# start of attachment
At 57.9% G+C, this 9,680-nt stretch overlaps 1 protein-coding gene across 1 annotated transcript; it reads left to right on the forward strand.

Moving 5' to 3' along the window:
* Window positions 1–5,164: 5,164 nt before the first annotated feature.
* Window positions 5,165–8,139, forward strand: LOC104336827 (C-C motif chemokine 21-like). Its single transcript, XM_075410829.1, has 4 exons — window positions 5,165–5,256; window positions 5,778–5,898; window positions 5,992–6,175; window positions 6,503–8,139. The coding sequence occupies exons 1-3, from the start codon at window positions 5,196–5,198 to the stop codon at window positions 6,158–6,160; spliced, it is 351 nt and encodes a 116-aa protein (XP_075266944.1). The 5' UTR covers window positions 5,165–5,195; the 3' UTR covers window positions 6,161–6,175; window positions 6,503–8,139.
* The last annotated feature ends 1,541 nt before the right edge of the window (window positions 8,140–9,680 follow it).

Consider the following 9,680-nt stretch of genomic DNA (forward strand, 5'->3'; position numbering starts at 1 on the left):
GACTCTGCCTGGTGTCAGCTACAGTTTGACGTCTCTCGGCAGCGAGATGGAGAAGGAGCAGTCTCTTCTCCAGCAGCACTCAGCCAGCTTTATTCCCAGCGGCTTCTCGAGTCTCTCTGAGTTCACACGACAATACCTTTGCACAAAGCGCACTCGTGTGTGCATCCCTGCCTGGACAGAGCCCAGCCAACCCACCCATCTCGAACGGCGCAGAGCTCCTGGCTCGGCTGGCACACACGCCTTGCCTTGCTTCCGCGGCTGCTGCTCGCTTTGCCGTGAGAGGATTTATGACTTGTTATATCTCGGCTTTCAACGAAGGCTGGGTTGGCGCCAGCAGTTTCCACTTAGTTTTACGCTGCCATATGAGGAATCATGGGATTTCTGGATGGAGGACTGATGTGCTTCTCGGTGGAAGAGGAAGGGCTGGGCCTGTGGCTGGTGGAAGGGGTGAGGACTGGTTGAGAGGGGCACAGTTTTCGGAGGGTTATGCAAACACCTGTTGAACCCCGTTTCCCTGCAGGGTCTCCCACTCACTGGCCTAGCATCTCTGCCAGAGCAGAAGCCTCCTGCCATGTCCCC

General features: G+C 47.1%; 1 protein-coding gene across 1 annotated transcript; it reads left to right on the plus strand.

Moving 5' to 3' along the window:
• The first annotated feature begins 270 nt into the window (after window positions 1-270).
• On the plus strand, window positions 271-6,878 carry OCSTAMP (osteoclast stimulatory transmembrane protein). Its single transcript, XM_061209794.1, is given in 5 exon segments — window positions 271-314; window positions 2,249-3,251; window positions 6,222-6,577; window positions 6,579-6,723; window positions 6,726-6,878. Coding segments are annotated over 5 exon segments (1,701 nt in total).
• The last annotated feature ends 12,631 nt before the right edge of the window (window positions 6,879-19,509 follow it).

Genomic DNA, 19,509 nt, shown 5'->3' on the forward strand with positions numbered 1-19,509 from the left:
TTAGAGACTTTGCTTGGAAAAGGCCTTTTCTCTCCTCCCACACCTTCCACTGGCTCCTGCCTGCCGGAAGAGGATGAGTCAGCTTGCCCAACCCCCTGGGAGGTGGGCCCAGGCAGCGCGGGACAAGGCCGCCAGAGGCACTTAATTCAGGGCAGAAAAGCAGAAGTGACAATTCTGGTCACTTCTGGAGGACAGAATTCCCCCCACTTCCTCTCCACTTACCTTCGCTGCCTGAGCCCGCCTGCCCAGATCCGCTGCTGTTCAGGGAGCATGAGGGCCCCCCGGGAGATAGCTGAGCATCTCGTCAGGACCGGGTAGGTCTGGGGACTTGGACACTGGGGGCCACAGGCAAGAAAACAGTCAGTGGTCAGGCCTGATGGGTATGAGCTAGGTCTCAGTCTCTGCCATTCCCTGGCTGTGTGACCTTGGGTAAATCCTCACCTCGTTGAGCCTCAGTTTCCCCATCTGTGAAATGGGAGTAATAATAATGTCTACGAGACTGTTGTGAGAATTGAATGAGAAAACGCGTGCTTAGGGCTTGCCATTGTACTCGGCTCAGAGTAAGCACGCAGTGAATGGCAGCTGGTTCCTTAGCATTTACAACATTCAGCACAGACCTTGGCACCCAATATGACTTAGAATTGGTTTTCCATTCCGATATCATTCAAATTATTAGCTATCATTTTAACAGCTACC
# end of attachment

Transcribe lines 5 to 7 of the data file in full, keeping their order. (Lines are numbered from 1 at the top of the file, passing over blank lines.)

* The last annotated feature ends 1,541 nt before the right edge of the window (window positions 8,140–9,680 follow it).

Consider the following 9,680-nt stretch of genomic DNA (forward strand, 5'->3'; position numbering starts at 1 on the left):
GACTCTGCCTGGTGTCAGCTACAGTTTGACGTCTCTCGGCAGCGAGATGGAGAAGGAGCAGTCTCTTCTCCAGCAGCACTCAGCCAGCTTTATTCCCAGCGGCTTCTCGAGTCTCTCTGAGTTCACACGACAATACCTTTGCACAAAGCGCACTCGTGTGTGCATCCCTGCCTGGACAGAGCCCAGCCAACCCACCCATCTCGAACGGCGCAGAGCTCCTGGCTCGGCTGGCACACACGCCTTGCCTTGCTTCCGCGGCTGCTGCTCGCTTTGCCGTGAGAGGATTTATGACTTGTTATATCTCGGCTTTCAACGAAGGCTGGGTTGGCGCCAGCAGTTTCCACTTAGTTTTACGCTGCCATATGAGGAATCATGGGATTTCTGGATGGAGGACTGATGTGCTTCTCGGTGGAAGAGGAAGGGCTGGGCCTGTGGCTGGTGGAAGGGGTGAGGACTGGTTGAGAGGGGCACAGTTTTCGGAGGGTTATGCAAACACCTGTTGAACCCCGTTTCCCTGCAGGGTCTCCCACTCACTGGCCTAGCATCTCTGCCAGAGCAGAAGCCTCCTGCCATGTCCCC